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Ana Vasquez2014 Rising Alumni

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Ana Vasquez moved to Minnesota from her native country of El Salvador in 2000 and is now a science teacher at El Colegio, a Latino-focused, bilingual and bi-cultural school with arts in South Minneapolis. She has formed successful partnerships with community organizations such as Eco Education and Teen Wise to bring programs to the school. Ana is a role model for urban Latino youth in the Twin Cities and has also been an active volunteer with immigrant rights organizations, such as the Minnesota Immigrant Rights Action Committee, working to stop deportations that lead to the separation of immigrant families.


Science Teacher
El Colegio Charter School

CEHD Degree

M.Ed., Curriculum and Instruction

What gets you excited about work?

My students, many of whom have faced serious obstacles in life yet remain eager to learn and advance, inspire me to give my all as a teacher. My school has a very low student-teacher ratio and this allows us to develop deep relationships with the students, which helps create a safe and fun learning environment.

What is your favorite University of Minnesota memory?

The summer of 2000, when I started taking English classes through the Summer Intensive English Program (SIELOP). There I met other international students, some of whom have remained longtime friends. I really liked how the program was set up and the amazing work of the professors we had. I especially remember Eric Nelson who taught me how to write properly in English. I still remember his lessons when I teach writing to my students.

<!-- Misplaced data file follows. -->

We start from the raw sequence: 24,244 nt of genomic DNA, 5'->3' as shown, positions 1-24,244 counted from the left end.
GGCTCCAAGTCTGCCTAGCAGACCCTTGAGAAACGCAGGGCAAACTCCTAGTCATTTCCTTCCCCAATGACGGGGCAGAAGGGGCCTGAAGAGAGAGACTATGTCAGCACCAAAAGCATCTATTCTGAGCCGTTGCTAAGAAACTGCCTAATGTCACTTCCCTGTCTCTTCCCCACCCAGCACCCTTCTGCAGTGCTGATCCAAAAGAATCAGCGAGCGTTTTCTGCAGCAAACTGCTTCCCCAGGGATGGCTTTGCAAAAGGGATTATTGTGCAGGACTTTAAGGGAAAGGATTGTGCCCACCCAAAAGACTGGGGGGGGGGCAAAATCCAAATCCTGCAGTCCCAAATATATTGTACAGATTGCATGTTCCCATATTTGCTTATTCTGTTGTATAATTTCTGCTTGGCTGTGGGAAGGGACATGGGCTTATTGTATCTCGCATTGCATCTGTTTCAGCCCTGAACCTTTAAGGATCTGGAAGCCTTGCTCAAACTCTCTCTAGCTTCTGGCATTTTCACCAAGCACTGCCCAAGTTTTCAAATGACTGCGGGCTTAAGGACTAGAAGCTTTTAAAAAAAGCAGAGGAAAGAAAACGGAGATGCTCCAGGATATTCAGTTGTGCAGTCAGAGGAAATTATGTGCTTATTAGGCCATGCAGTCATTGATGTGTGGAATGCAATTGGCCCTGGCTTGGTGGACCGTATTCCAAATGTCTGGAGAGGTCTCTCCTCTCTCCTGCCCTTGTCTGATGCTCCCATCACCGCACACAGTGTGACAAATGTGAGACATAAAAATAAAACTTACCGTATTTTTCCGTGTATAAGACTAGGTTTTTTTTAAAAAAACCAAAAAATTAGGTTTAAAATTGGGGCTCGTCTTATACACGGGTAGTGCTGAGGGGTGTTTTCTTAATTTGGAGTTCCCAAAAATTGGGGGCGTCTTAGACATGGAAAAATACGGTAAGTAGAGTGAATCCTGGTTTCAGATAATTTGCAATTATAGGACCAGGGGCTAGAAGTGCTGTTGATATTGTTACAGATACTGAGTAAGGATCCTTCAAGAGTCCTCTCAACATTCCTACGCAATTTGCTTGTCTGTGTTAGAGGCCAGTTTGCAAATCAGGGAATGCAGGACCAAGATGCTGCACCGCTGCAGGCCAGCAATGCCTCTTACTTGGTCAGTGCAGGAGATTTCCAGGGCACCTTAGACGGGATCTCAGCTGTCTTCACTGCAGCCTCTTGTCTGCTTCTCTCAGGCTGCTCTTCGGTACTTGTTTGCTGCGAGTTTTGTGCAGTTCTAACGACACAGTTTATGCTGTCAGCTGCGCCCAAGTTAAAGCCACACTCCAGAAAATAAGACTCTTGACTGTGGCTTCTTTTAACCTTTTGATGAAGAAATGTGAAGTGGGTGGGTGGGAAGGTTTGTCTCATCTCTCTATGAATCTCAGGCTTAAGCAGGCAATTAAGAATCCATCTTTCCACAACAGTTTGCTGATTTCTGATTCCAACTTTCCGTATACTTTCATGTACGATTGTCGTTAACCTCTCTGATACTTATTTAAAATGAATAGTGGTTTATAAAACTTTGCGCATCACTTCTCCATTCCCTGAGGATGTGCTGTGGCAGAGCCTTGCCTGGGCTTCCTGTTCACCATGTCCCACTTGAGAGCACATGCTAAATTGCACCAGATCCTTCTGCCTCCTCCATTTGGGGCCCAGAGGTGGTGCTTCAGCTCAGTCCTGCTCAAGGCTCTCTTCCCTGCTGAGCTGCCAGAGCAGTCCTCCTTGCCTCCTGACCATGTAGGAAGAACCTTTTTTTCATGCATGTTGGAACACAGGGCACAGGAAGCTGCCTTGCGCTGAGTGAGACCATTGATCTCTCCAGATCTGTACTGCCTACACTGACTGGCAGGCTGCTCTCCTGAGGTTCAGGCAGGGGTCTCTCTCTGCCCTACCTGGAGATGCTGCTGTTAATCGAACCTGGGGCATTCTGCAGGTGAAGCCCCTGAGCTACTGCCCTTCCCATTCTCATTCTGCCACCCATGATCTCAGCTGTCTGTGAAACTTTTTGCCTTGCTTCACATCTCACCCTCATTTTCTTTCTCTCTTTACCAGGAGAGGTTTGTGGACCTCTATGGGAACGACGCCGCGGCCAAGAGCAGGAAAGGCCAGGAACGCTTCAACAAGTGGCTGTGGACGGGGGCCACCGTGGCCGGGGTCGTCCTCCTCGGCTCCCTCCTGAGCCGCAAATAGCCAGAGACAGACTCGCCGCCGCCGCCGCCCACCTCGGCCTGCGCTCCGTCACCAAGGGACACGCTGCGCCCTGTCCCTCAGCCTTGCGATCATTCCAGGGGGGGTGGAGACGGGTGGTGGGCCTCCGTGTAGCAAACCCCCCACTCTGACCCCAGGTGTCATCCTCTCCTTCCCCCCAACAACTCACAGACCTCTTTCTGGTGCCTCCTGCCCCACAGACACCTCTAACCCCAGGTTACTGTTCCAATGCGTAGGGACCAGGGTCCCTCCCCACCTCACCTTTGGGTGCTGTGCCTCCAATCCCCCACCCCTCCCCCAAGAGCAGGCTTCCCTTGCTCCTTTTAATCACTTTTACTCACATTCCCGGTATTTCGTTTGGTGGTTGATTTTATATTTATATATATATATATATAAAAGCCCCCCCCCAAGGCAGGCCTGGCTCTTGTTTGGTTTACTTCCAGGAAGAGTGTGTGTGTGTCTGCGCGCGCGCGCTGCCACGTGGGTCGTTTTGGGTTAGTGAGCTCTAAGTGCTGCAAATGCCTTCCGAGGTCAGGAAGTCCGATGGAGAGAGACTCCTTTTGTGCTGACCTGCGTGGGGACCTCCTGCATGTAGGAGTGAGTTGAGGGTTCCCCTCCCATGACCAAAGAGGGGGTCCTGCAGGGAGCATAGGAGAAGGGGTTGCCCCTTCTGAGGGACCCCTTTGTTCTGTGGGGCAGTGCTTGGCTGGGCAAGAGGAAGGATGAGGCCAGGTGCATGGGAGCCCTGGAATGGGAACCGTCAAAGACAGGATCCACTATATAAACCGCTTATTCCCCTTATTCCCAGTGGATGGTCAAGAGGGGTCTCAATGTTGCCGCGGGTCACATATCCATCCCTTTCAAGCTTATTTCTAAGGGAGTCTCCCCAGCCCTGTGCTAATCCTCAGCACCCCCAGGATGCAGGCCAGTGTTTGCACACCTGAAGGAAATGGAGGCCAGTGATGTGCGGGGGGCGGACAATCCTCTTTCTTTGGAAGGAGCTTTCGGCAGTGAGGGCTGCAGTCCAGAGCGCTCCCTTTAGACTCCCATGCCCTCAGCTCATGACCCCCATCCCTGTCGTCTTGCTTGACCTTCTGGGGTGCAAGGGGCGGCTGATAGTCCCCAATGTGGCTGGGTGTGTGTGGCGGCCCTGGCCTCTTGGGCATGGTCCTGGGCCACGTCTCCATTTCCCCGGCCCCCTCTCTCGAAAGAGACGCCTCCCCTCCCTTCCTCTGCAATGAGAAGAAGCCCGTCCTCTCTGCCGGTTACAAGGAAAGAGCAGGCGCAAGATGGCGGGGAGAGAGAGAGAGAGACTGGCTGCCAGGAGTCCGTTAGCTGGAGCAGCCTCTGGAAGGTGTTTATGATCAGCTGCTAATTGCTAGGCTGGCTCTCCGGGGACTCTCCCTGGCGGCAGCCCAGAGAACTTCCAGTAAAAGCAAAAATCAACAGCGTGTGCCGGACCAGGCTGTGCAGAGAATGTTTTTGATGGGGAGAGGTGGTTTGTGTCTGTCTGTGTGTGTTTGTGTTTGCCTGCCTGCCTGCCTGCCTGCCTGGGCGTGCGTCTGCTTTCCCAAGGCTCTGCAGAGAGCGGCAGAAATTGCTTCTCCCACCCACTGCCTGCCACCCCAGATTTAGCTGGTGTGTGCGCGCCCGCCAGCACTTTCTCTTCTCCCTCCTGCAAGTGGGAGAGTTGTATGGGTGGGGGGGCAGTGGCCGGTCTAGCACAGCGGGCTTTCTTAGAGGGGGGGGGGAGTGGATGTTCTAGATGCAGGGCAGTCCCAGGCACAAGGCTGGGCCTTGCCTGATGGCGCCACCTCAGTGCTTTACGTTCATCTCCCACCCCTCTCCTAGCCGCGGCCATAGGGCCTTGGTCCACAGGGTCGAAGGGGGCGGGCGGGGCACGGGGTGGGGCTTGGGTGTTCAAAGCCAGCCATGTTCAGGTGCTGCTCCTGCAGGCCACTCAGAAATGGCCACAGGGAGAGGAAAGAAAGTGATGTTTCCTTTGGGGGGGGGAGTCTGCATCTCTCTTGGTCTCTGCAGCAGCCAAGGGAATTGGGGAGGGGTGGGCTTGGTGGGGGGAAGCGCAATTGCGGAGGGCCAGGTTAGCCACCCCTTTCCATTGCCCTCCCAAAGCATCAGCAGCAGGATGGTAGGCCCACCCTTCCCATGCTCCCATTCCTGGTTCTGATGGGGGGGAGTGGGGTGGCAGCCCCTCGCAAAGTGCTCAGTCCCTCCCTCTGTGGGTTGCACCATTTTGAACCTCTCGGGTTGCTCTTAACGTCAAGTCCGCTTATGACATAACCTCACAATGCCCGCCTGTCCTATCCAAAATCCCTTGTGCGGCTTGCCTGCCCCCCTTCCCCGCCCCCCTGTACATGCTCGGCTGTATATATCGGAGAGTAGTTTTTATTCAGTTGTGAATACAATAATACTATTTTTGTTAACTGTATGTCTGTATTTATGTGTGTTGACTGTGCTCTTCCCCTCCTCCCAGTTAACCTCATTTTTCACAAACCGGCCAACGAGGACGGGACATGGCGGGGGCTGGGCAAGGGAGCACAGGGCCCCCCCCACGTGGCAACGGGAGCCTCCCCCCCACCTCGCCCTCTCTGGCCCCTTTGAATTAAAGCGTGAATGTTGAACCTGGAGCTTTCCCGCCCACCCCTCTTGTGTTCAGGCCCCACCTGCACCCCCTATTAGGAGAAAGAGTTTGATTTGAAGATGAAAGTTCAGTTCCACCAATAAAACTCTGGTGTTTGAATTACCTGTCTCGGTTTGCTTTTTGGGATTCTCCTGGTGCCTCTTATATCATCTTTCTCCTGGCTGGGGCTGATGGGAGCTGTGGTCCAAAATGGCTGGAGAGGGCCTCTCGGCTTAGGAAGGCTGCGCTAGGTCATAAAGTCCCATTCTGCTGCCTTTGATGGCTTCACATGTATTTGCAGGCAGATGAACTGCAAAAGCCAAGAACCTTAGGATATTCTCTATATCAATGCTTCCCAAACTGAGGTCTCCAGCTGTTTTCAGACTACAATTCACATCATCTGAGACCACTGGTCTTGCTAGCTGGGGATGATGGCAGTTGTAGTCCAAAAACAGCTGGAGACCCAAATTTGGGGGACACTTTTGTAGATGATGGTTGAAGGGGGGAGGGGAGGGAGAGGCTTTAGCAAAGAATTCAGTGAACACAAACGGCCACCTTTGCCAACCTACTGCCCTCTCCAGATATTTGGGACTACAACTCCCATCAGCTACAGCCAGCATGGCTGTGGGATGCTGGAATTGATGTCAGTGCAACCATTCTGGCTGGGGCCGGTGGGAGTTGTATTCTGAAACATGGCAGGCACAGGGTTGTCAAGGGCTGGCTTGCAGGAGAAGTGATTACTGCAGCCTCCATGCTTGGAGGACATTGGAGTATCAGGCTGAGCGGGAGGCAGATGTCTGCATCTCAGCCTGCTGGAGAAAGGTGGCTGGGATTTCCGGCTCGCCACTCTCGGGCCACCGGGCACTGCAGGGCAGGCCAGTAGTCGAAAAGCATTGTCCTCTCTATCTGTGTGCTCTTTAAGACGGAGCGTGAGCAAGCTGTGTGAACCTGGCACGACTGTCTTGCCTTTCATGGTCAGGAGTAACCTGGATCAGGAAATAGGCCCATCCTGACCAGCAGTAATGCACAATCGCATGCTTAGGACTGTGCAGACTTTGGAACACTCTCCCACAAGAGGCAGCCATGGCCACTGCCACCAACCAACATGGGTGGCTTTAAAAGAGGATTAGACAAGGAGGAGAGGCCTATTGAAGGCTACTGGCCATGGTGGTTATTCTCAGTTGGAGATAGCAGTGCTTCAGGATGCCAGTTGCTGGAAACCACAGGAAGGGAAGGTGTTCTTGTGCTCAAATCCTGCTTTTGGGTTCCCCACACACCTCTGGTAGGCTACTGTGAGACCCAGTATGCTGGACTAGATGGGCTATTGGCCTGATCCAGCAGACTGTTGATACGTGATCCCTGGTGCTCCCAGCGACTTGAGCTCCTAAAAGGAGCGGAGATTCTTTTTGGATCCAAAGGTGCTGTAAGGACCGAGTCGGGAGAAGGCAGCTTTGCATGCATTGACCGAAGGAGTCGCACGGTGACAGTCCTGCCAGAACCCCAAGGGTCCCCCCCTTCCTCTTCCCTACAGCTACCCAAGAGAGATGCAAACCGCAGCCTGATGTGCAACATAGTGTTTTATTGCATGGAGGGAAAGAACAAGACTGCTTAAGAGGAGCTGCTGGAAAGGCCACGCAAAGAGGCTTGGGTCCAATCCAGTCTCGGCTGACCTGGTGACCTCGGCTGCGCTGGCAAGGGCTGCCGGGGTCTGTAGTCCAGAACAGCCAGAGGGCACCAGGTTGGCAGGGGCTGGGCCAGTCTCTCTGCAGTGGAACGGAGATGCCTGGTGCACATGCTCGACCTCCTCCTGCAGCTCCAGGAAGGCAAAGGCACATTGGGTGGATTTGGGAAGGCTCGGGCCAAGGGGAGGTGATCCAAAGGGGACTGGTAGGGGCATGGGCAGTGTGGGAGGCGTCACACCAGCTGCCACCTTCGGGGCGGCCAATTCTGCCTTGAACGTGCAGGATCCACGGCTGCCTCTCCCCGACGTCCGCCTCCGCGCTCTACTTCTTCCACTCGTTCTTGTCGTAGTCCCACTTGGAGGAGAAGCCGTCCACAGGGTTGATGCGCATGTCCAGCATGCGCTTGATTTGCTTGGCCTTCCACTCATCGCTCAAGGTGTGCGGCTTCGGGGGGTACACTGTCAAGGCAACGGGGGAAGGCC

What is a good book you would recommend to others?

Open Veins of Latin America by Eduardo Galeano.

Who has inspired you the most during your career?

My mother continues to inspire me in my life and in my career. She is an outstanding example of resilience. Although she had little education herself, she persisted, supported me, and pushed me to get an education. She is a constant reminder to me that when a student finds an adult that supports his or her education, they can achieve their academic goals regardless of the obstacles they may face. I strive to not just be a teacher to my students but to also learn from them and support them in their academic endeavors in and out of school.

What was the impact and benefit of your experience in CEHD?

The courses and classes I took through CEHD provided me with the necessary background for the middle school and high school systems in the United States. I grew up in El Salvador and transferred as a college student to the University of Minnesota, so I had no personal experience with the K-12 educational system here. CEHD helped prepare me for what to expect as a teacher in this country.